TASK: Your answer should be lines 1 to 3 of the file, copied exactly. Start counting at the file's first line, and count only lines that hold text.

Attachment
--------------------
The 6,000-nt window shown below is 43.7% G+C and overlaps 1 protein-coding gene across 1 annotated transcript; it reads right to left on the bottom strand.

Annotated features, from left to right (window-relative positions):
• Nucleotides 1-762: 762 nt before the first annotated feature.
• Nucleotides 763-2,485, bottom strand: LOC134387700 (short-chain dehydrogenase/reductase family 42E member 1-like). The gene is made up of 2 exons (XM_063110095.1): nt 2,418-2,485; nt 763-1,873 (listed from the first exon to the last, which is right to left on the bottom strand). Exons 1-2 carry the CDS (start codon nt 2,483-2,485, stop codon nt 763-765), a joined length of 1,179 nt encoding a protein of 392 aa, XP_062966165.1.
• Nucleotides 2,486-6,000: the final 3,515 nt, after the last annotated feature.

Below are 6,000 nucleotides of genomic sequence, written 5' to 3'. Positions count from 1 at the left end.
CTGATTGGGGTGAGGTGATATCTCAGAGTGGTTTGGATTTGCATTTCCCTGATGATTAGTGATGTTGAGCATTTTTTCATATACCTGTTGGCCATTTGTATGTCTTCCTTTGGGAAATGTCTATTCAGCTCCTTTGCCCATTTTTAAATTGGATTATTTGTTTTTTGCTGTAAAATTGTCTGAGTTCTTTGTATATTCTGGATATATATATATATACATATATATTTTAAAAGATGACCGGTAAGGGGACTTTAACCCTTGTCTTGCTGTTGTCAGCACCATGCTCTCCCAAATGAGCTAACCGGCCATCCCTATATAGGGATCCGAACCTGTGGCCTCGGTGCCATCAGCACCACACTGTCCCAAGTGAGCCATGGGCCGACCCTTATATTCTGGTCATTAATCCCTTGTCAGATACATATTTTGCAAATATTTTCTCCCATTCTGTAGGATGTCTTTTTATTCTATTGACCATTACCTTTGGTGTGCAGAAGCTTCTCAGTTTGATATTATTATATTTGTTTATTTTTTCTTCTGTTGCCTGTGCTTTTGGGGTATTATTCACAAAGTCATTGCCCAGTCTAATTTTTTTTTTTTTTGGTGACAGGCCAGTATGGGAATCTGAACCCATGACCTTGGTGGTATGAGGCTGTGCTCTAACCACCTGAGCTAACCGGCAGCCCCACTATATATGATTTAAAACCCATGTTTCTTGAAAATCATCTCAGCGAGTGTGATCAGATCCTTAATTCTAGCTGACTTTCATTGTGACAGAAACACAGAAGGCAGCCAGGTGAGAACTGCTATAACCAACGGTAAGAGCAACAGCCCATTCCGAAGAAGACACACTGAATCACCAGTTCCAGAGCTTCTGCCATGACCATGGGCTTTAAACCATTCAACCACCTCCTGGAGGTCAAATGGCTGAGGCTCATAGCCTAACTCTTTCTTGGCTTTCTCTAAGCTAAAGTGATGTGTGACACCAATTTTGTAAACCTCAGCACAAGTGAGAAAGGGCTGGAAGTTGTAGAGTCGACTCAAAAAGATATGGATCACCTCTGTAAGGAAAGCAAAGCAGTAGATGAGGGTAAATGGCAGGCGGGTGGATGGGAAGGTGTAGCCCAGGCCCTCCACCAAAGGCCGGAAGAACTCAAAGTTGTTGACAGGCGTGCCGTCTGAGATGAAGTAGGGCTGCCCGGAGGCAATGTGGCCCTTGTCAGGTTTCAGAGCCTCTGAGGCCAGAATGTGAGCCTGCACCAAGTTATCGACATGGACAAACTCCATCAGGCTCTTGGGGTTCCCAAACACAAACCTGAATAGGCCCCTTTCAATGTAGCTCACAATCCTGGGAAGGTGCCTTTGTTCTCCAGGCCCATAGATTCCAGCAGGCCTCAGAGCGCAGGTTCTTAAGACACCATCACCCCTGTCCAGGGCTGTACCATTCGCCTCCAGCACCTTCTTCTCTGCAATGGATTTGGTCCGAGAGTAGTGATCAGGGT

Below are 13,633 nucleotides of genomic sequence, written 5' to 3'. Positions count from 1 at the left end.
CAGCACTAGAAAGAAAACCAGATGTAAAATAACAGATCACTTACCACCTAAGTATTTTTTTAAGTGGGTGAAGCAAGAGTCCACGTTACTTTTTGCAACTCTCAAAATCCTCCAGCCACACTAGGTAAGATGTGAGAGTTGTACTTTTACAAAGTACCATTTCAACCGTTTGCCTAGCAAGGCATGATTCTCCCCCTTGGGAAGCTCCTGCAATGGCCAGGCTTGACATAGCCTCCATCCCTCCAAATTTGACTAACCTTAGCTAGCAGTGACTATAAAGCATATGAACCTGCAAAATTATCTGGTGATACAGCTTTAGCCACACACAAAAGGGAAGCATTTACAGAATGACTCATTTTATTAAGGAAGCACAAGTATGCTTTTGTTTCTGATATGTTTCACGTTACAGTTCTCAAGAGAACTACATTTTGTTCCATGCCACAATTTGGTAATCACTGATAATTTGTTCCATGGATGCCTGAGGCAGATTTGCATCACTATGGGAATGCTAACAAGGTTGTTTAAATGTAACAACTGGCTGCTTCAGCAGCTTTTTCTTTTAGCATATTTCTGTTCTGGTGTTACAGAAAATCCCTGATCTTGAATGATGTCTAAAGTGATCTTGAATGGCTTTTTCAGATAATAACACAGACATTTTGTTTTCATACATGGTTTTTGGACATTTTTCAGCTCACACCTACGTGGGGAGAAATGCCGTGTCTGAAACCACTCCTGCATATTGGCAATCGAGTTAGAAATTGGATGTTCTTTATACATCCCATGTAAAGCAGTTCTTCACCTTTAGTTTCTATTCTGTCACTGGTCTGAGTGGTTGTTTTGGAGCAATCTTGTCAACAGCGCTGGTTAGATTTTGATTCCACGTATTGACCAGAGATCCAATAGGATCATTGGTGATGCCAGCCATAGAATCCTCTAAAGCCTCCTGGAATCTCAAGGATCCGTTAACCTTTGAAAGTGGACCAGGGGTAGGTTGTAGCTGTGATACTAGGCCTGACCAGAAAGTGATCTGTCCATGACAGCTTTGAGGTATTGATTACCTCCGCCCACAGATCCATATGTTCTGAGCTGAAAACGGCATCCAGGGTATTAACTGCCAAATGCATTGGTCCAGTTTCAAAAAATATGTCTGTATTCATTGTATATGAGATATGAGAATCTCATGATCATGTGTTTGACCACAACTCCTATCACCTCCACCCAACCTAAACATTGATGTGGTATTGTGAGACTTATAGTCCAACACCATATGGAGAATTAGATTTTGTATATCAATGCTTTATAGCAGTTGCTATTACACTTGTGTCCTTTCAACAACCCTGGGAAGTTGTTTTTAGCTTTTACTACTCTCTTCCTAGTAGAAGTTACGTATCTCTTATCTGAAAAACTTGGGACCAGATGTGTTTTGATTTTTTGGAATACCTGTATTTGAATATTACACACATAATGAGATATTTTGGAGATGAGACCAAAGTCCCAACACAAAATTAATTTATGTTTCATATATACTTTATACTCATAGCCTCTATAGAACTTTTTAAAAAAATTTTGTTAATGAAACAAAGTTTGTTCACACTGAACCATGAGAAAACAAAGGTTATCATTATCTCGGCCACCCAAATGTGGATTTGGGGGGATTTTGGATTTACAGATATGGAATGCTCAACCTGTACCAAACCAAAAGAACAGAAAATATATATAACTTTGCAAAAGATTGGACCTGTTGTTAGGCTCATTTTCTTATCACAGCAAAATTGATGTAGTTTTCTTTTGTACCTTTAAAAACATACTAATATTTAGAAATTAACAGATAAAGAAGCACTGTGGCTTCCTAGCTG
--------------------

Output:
The 6,000-nt window shown below is 43.7% G+C and overlaps 1 protein-coding gene across 1 annotated transcript; it reads right to left on the bottom strand.

Annotated features, from left to right (window-relative positions):
• Nucleotides 1-762: 762 nt before the first annotated feature.